He was scheduled for radiation therapy and given morphine for pain, mostly due to his hip. He was still smoking early on. Over time, he went from a well-intentioned scaling back of his usual activities (smokes and Budweiser all day), to a few beers with his meds to help him sleep, to not being able to smell even an open bottle of wine without getting sick and puking up what little he'd eaten that day. His mood was deteriorating, and as his emotional state declined he became downright hateful to my mom. He would barely eat because it hurt to swallow. I suspect there was an huge amount of self-anger and self-pity in him, which is certainly expected for someone who learns he could be dead soon (and it's his own damn fault), but per his nature he hid all that behind an increasingly vitrolic wall of non-emotion.

It was partly this which led my dad to his hospital admission. He had driven himself to his radiation treatment when the doctor basically told him he had to go to the hospital and stabilize. An ambulance took him. I left work early to pick up my mom so she could bring his truck home. When I walked into the room, my father, a 62 year old man who'd inspired such fear and violence in me, broke down and reached for me as a child would.

I don't know what happened then. I cannot name the emotional or spiritual mechanism that caused it, but my heart solidified. I hugged my dad without thinking, sat with him and held his hand, asked him questions that allowed him to tell me things he needed to get out, and supported his crotchety decisions even when he raised hell with the nurses over his blood thinner. This was not a reaction like the one I experienced while driving to Benzonia, a patronizing reaction due only to my own fear and selfishness, this was 100% heart and soul love like I'd never felt it for my dad, like it was a natural thing I'd been doing my whole life, possibly even longer.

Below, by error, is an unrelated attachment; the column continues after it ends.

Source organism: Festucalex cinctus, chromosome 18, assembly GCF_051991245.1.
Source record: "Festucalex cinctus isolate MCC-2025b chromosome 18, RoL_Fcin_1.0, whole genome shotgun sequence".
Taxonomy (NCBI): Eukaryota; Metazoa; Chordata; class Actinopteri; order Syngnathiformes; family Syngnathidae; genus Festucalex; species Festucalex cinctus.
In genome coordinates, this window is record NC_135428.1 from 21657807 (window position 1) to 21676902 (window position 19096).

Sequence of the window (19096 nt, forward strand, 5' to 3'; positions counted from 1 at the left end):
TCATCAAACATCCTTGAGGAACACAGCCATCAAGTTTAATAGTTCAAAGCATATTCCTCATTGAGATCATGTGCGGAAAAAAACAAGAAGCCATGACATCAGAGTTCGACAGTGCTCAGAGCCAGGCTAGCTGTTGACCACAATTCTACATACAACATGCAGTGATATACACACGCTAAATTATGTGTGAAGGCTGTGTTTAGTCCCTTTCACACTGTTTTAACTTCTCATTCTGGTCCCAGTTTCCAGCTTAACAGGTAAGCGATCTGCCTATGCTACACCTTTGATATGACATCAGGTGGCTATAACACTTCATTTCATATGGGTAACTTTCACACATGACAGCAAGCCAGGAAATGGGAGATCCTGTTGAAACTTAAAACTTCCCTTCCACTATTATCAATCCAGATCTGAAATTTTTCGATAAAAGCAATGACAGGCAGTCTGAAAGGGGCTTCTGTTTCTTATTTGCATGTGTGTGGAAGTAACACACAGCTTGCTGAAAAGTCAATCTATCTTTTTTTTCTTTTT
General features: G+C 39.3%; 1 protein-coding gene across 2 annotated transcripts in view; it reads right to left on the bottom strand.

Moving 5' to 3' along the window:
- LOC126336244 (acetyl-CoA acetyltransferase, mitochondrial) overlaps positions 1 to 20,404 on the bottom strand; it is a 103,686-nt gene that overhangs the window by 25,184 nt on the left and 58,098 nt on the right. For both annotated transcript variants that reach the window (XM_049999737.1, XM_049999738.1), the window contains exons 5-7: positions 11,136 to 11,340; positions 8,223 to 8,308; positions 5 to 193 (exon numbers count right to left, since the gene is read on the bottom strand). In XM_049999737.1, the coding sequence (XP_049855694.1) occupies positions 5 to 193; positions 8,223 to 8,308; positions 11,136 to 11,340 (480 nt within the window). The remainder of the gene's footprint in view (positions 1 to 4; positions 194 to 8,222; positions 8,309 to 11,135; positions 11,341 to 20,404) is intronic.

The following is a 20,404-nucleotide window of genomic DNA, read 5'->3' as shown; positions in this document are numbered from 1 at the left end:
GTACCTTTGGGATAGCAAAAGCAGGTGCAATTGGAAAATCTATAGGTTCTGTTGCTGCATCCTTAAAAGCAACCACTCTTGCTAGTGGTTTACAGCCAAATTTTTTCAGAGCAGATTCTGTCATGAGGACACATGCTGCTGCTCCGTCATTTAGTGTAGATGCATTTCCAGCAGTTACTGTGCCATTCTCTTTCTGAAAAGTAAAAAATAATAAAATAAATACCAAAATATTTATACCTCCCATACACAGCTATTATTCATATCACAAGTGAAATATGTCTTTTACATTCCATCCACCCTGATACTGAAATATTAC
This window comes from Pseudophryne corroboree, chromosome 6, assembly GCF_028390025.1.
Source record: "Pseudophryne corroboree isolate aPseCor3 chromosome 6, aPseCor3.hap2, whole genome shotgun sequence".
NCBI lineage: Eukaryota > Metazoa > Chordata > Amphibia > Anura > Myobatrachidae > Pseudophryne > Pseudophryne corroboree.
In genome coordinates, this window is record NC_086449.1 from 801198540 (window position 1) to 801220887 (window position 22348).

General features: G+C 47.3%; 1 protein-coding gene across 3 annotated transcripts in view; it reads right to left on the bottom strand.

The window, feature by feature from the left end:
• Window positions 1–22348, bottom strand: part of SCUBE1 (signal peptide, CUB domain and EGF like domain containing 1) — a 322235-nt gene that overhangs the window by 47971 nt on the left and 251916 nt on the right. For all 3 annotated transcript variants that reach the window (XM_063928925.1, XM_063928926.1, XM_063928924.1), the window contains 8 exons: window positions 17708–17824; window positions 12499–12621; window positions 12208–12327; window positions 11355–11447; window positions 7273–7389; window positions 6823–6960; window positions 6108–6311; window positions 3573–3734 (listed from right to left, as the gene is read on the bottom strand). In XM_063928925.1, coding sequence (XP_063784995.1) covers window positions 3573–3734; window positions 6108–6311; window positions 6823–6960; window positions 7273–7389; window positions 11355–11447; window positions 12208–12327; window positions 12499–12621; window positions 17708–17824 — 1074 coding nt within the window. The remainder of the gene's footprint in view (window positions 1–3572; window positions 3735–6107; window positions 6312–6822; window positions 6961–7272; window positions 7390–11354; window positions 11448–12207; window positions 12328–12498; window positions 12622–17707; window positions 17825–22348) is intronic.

I visited or called my dad almost every day to ask about his meds, his treatments, how much he was eating and how he was resting. Over time, all the staff of his floor/section learned what I'd learned about my dad: that no matter how sick he is he's still a jerk when he doesn't get his way. My dad spent his 63rd birthday in the hospital, and when we took the kids to see him he was such an ass to my mom I wanted to slap him; I didn't care that he'd done 14 chemo treatments in ten days. He also spent Thanksgiving in the hospital, though he was allowed to come home for a few hours, during which time I visited with my wife and sister, and again he treated my mom so abusively I wondered why she bothered taking care of this man, dying or not.

After his return to the hospital, his blood pressure would not stabilize and he got an infection. The chemotherapy was killing him by this time and we all began to wonder if dad was going to ever make it out of the hospital. I could not visit my dad because they were requiring gloves and masks in the room, and I'd caught a cold. All of this, as well as a childish spat with my sister over the Thanksgiving weekend, put me into a spin I'm only beginning to recover from. But again, I'm being selfish.

Eleven Tuesdays, part 1

I know it was a Tuesday, but for some reason the date 26 September 2007, a Wednesday, sticks in my head. It doesn't matter which is right. That's the day I found out my dad has non-small cell lung cancer.